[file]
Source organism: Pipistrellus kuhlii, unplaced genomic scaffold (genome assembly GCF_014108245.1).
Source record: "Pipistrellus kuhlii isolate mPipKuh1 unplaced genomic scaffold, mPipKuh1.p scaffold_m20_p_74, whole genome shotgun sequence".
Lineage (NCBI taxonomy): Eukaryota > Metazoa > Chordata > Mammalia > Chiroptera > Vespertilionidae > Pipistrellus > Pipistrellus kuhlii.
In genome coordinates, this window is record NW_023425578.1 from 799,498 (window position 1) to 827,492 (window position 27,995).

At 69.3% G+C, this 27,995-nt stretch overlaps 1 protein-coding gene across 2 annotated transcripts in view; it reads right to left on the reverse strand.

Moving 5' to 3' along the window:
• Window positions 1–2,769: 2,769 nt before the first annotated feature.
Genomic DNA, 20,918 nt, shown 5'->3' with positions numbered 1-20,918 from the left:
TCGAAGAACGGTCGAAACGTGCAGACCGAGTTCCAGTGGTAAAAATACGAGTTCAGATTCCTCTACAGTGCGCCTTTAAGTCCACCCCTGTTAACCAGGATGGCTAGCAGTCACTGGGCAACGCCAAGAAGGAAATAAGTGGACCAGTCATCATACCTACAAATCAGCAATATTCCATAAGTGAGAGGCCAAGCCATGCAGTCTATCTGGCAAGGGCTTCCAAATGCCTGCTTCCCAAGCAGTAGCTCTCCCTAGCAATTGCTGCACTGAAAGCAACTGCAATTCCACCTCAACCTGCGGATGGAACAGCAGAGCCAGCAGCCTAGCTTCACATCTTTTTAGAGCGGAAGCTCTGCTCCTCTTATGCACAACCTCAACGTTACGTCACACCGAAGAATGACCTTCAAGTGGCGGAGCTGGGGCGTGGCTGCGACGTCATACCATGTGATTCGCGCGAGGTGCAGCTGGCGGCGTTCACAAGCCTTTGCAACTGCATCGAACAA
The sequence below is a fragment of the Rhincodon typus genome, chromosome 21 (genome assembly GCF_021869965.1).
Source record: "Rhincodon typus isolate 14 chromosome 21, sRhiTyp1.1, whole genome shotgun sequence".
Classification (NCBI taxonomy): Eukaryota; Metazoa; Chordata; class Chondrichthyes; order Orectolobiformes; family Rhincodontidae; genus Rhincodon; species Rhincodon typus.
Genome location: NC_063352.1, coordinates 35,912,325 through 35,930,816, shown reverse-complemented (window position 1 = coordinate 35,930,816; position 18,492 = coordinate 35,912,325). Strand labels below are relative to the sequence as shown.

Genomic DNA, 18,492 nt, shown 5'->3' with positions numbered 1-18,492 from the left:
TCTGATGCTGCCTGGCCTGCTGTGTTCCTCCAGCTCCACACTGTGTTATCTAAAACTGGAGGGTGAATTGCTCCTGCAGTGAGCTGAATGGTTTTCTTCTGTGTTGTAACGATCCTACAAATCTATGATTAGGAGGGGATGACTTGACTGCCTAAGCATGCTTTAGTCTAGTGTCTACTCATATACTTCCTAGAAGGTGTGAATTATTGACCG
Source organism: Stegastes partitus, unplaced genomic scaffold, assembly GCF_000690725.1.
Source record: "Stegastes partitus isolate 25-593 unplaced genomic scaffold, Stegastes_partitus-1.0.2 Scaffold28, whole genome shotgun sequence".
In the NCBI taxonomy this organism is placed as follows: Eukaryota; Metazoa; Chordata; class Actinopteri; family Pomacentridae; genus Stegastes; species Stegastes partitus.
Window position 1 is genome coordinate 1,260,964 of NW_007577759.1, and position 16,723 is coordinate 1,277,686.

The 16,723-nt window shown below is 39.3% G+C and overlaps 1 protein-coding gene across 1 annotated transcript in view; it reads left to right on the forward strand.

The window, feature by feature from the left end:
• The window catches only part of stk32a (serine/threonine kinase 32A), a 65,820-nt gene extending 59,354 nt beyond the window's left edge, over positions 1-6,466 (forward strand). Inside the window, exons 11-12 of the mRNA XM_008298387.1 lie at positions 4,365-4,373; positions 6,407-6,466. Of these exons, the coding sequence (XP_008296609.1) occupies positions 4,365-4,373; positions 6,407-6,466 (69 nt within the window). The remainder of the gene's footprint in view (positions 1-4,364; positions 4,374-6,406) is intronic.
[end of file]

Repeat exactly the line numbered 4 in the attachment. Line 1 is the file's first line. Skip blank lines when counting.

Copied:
In genome coordinates, this window is record NW_023425578.1 from 799,498 (window position 1) to 827,492 (window position 27,995).